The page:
The feds sue the Cubs, Chicago astronomers get to use the James Webb Space Telescope and more in your Chicago news roundup

Today’s update is a 5-minute read that will brief you on the day’s biggest stories.

SHARE The feds sue the Cubs, Chicago astronomers get to use the James Webb Space Telescope and more in your Chicago news roundup
Boston Red Sox v Chicago Cubs

The sun sets during the eighth inning of the game between the Chicago Cubs and the Boston Red Sox at Wrigley Field on July 2.

Nuccio DiNuzzo/Getty Images

Good afternoon. Here’s the latest news you need to know in Chicago. It’s about a 5-minute read that will brief you on today’s biggest stories.

This afternoon will be sunny with a high near 80 degrees. Tonight will see a slight chance of showers with a low around 64. Tomorrow will be cloudy with a chance of thunderstorms and a high near 78.

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Afternoon Edition
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Top story

Chicago’s U.S. attorney sues Chicago Cubs over ADA compliance in Wrigley Field renovation

The U.S. Attorney’s office sued the Chicago Cubs today over the team’s recent yearslong renovation of Wrigley Field, aiming to force the North Siders to remedy alleged violations of the Americans with Disabilities Act.

U.S. Attorney John Lausch’s office says the Cubs’ 1060 Project “enhanced the gameday experience for many fans,” but “the same cannot be said for fans with disabilities.”

Rather, the feds say the Cubs “removed the best wheelchair seating in the stadium,” isolated certain wheelchair users and confined them “to the worst seats” in the bleachers and grandstand, and left some struggling to see around fans on their feet.

The feds also point in their lawsuit to other problems — including counter surfaces and restroom paper towel dispensers that are allegedly too high for wheelchair users.

The Cubs insisted today that “the Friendly Confines today is more welcoming than ever to fans with accessibility needs.” And in a written statement, the team said it is “disappointed” in the lawsuit.

Though the team said it hoped the lawsuit could be resolved “amicably,” it said it would “defend Wrigley Field and our position it meets accessibility requirements for fans.”

The feds’ lawsuit seeks injunctive and monetary relief.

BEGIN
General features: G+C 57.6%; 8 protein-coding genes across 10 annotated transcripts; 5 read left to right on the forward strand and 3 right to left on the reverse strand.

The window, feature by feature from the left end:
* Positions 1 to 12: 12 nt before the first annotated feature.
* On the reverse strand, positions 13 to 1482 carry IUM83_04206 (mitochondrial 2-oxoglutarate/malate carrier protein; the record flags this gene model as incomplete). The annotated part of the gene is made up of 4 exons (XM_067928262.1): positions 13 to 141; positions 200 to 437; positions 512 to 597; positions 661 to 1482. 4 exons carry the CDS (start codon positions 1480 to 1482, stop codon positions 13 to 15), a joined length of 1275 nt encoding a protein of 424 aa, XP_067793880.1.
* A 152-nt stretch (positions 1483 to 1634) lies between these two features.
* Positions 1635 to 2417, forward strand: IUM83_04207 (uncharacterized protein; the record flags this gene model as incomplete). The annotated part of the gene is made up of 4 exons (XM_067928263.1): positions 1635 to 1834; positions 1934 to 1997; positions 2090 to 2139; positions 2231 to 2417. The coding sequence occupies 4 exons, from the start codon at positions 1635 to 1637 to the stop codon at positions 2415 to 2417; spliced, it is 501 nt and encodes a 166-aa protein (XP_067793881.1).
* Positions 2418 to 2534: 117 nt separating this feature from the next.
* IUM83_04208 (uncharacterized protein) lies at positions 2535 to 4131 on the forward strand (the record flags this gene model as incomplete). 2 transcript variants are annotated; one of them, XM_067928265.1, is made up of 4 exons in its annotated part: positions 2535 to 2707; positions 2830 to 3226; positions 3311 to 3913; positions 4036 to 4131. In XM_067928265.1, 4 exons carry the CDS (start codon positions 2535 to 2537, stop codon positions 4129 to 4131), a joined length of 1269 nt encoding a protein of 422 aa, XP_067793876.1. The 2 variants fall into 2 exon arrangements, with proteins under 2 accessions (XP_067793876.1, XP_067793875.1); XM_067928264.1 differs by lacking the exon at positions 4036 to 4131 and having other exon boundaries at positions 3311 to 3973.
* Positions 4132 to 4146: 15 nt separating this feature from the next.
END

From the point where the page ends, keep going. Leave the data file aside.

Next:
Jon Seidel has more on the lawsuit here.

More news you need

  1. The family of an unarmed 13-year-old boy who was shot and seriously wounded by a Chicago police officer in May has received videos of the confrontation, the Civilian Office of Police Accountability said. A lawsuit filed by the teen’s family against the unidentified officer and the Chicago Police Department contends the May 19 shooting was unjustified and that the teen had his hands up when he was shot.
  2. A few hundred activists and gun violence survivors — many wearing orange T-shirts, most with connections to Highland Park or Uvalde, Texas — rallied yesterday and marched on Capitol Hill for a federal ban on assault weapons. Our Lynn Sweet was there to cover the demonstrations.
  3. Planned Parenthood doctors who’ve stopped performing abortions in Wisconsin will travel to Waukegan to serve their patients, who must travel outside Wisconsin to receive an abortion in nearly all cases. Nurses, midwives, clinicians and other support staff will also be commuting from Wisconsin to a Planned Parenthood of Illinois clinic to help provide abortion services in the event of increased demand.
  4. A man told police he spotted someone driving his stolen car on DuSable Lake Shore Drive and began following it, dodging gunfire until he crashed into the car on a Stevenson Expressway exit ramp. Three people inside the car ran away and the man suffered scrapes to his arms, according to Chicago police.
  5. The trial of four people accused of trying to bribe then-Illinois House Speaker Michael Madigan has been rescheduled for March 6. Charged in the case are longtime Madigan confidant Michael McClain, former ComEd CEO Anne Pramaggiore, ex-top ComEd lobbyist John Hooker and former City Club President Jay Doherty.